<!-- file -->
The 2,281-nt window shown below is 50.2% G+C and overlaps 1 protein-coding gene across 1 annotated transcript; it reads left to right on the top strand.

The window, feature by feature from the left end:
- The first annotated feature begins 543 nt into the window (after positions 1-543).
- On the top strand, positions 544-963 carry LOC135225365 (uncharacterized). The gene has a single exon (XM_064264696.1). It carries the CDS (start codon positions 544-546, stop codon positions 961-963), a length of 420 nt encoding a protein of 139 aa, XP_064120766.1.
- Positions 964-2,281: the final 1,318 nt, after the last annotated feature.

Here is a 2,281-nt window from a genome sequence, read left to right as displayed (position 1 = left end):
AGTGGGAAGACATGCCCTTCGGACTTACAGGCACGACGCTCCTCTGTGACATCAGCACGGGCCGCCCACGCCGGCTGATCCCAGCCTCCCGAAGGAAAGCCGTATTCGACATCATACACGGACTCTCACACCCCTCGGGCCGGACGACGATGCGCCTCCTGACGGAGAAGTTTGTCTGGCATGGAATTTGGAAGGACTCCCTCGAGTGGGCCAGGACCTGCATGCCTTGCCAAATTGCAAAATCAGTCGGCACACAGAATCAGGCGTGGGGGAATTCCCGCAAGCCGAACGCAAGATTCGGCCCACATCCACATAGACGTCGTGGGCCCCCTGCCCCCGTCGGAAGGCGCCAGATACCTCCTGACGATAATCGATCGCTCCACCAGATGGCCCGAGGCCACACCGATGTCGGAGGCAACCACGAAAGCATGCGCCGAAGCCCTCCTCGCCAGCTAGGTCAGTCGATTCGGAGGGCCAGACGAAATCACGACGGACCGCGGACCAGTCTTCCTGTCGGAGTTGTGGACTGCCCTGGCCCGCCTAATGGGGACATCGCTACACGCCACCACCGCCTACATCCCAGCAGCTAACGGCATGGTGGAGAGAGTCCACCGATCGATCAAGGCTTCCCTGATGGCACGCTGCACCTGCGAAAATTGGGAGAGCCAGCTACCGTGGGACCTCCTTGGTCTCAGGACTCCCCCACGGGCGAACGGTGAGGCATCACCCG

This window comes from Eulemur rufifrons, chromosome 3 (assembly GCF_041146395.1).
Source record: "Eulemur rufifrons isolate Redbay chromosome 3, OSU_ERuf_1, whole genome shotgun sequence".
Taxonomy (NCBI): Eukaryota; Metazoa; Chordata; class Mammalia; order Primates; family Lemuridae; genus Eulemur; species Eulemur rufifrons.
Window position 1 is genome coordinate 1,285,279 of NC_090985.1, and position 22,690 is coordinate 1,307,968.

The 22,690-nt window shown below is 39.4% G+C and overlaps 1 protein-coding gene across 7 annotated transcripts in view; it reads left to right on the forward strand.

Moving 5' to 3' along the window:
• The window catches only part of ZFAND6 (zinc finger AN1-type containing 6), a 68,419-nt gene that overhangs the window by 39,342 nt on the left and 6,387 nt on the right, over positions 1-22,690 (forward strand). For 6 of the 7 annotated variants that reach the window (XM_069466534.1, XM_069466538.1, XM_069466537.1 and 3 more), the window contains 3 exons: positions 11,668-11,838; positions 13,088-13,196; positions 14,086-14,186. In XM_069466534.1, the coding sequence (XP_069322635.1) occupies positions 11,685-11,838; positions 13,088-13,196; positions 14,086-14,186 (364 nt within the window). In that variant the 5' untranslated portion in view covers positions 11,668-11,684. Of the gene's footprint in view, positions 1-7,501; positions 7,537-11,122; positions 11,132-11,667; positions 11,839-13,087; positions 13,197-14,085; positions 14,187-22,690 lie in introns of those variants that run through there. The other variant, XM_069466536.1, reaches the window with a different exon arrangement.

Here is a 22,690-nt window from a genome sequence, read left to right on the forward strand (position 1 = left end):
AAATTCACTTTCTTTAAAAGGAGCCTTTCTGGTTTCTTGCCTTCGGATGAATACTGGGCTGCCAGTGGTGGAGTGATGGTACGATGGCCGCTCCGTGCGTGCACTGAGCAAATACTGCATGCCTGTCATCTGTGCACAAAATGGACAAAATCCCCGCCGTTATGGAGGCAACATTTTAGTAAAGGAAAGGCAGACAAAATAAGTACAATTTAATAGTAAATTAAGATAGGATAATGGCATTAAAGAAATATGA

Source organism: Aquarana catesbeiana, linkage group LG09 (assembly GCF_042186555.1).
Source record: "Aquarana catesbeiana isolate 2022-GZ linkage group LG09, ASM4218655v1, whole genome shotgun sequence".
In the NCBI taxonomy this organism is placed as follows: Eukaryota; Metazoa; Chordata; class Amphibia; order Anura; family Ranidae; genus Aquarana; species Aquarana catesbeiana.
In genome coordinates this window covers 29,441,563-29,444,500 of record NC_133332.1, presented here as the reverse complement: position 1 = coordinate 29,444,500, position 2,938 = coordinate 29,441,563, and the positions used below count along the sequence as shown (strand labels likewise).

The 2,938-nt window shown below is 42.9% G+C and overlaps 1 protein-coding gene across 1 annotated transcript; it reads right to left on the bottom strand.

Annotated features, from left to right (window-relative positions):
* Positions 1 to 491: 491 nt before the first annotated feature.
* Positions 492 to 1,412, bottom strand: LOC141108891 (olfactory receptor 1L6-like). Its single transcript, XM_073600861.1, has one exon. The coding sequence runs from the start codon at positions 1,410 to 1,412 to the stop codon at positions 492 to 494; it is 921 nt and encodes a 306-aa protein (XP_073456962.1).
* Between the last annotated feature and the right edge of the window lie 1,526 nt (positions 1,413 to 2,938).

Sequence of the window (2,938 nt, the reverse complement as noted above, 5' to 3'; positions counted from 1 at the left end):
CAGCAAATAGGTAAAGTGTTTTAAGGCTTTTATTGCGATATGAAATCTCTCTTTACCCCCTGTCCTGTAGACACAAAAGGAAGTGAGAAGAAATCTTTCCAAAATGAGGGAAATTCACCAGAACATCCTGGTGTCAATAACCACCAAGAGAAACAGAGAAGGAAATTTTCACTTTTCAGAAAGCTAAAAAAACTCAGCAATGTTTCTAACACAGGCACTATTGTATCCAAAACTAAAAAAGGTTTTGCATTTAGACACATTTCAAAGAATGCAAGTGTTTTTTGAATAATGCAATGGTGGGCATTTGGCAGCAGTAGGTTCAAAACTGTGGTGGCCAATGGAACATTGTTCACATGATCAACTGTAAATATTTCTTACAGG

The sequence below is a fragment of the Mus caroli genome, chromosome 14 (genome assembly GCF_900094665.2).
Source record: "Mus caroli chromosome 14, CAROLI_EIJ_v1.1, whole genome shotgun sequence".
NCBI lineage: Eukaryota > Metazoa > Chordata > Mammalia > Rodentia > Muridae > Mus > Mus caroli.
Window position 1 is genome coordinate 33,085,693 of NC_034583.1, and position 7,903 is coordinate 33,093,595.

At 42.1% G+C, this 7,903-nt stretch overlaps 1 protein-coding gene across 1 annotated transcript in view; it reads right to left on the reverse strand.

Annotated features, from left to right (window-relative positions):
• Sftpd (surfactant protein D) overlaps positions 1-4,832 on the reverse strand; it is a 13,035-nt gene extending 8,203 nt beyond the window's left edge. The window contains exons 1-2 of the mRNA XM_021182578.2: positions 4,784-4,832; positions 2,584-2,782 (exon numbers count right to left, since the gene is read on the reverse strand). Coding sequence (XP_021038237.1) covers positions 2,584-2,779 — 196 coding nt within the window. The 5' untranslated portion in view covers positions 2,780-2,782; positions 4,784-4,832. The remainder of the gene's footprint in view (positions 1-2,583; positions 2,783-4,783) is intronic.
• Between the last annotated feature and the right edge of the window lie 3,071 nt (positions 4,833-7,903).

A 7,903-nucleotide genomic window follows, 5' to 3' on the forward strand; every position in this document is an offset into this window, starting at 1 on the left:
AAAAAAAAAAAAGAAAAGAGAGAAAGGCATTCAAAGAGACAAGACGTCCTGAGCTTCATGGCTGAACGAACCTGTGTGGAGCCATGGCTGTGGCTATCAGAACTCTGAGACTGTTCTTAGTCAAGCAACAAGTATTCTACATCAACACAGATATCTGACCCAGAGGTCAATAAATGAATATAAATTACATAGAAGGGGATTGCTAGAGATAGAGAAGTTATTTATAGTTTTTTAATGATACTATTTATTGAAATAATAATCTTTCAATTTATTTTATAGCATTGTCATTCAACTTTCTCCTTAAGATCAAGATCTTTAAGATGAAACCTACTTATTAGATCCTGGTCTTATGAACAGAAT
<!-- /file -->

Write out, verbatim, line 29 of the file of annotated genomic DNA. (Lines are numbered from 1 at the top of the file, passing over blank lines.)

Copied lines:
Source record: "Mus caroli chromosome 14, CAROLI_EIJ_v1.1, whole genome shotgun sequence".